Often the core, key or essential part of an experience or situation is referred to as the “heart of the matter”. The heart is essential to the human body and its functioning. Yet the heart is more than a symbol of importance and functionality; the heart often symbolizes emotion, love, tenderness and compassion. References to the heart happen often throughout the chapters of the Book of Mormon. The word “heart” is mentioned 158 times and attached to multiple phrases within the book. Forms and variations of “imaginations of the heart” are found five times, “hardening of hearts” found twenty three times, “softening of hearts” found eight times”, “pride of their hearts” found thirteen times and “broken heart” found eight times. Obviously, the heart is capable of a lot; breaking, imagining, hardening and softening. In these contexts, the heart represents a compassionate person, a humble beggar, a prideful murmurer and others. The Book of Mormon writers use this complex symbol for this reason; the heart is capable of much greatness. The heart is a life source, pumping blood to every dependent part of the body; it is our lifeline to mortality, to humanity. Yet, the heart is also a pair of scissors to said lifeline. When the hearts stop beating so does mortality's pulsation and life leaves the occupant. However, the heart represents more than a physical life but a spiritual life as well. The symbol of the heart represents a compassionate, righteous life when it is softened but represents sin and pride when hardened.

 Nephi promises blessing to those who avoid such a hardening. In 1 Nephi 14 he writes "And it shall come to pass, that if the Gentiles...harden not their hearts against the Lamb of God...they shall be a blessed people upon the promised land forever" and he continues in chapter 15 to say "If ye will not harden your hearts, and ask me in faith, believing that ye shall receive, with diligence in keeping my commandments, surely these things shall be made known unto you". So though the heart can stop the flow of blood and metaphorically the flow of truth, the heart's most critical and beautiful job is softening.

The phrases "burning of the bosom" or "swelling of the heart" aren't strictly metaphorical; anyone who has experienced moments of wonderful emotion or intense, emotional pain has felt this. Emotion is physically felt in the heart for the heart is more than an organ but a threshold for deep feeling. I have the experienced forms and variations the Book of Mormon attaches to the heart. My heart has felt hardened toward truth, my heart has softened toward my fellow men, my heart has been filled with vain pride and my heart has presented itself to God, broken and discouraged. Luckily, God accepts us wholeheartedly and I am thankful for that. And I am thankful for my heart and all it can do.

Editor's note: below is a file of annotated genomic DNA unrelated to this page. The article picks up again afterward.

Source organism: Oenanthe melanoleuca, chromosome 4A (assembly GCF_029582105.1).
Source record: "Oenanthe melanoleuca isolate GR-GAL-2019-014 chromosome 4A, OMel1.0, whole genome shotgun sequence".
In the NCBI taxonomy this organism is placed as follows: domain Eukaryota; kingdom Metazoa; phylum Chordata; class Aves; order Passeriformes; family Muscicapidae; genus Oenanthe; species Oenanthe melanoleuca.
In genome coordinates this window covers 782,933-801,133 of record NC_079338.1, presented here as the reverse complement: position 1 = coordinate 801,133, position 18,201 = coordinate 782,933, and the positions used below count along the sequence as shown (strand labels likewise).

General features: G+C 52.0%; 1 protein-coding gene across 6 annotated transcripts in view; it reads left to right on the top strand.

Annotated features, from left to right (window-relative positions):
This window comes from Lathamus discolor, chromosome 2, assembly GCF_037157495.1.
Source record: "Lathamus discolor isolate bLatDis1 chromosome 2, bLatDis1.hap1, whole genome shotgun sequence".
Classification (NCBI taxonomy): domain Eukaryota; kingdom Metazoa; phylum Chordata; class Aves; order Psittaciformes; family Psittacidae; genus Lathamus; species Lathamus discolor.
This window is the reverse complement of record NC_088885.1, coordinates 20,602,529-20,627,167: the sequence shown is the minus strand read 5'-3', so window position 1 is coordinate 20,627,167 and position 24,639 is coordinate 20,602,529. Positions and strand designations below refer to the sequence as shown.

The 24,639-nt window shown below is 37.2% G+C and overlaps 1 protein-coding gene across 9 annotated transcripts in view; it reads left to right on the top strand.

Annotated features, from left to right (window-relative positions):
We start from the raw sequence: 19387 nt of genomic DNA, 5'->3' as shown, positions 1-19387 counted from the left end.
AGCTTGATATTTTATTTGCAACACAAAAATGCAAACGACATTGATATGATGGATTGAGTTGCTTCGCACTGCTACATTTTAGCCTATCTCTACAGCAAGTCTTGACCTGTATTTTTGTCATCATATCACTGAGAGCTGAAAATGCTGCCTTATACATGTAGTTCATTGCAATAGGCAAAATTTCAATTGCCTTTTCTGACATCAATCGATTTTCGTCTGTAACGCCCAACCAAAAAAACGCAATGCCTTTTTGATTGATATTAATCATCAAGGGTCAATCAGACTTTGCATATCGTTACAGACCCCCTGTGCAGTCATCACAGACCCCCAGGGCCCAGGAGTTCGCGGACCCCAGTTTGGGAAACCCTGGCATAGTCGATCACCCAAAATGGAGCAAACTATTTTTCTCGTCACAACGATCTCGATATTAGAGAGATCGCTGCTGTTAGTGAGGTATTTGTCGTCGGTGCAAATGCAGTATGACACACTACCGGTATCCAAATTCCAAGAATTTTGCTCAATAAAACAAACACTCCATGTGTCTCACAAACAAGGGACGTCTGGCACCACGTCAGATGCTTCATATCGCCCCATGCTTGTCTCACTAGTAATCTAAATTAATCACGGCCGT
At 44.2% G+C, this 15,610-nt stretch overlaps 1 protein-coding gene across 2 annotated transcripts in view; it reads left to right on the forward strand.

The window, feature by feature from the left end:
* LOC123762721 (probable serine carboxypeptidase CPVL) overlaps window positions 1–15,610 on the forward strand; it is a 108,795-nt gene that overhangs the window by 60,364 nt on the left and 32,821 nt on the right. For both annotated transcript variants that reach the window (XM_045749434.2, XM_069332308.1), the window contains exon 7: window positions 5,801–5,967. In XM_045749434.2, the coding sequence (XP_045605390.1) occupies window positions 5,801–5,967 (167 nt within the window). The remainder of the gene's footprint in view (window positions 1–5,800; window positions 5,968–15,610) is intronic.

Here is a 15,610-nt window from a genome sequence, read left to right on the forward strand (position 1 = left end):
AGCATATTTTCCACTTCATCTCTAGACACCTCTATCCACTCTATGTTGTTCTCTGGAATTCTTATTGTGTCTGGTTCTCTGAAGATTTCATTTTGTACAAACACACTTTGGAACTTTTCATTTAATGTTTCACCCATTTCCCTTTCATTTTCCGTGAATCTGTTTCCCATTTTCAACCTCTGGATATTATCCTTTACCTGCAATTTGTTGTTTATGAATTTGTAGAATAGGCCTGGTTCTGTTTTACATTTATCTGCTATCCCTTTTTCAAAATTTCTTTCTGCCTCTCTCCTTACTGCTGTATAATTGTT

Written for Humanity: Revision

When reading a novel, poem or essay, I don't like when I am given the "moral of the story" within in the first paragraph. I like to analyze and search and even create my own meaning. Where is the fun when the answer is blatantly stated?

Among the chapters in the Book of Mormon, the writers often include a statement of intended language. In 2 Nephi 31: 2-3, Nephi states that he will speak in plain language and he emphasizes "plain" multiple times. He says "I must speak concerning the doctrine of Christ; wherefore, I shall speak unto you plainly, according to the plainness of my prophesying". The prophets of the Book of Mormon write to enlighten and engage our understanding; they do not write to confuse or misguide. Just like when conveying something clear and essential, we do not do so in difficult terms. We tell it like it is. The Book of Mormon is meant to be understood by humanity for it was written for humanity. Nephi testifies "For the Lord God giveth light unto the understanding; for he speaketh unto men according to their language, unto their understanding".

When I read the scriptures, I want to be told and carefully guided the answer. I've been taught that we can find answers and happiness in the scriptures so I'd rather receive inspiration and knowledge sooner rather than later. Sometimes though, as I'm sure most people will find, I don't always understand what I am reading; whether it be the message, the language or the context I am unsure. But I trust that Nephi and others were honest in their intentions to speak plainly of the workings of God. The intention of the Book of Mormon is even stated on the first page. On the title page, Mormon writes that such a record intends “to show unto the remnant of the house of Israel what great things the Lord hath done for their fathers; and that they may know the covenants of the Lord, that they are not cast off forever­­ – And also to the convincing of the Jew and Gentile that Jesus is the Christ”.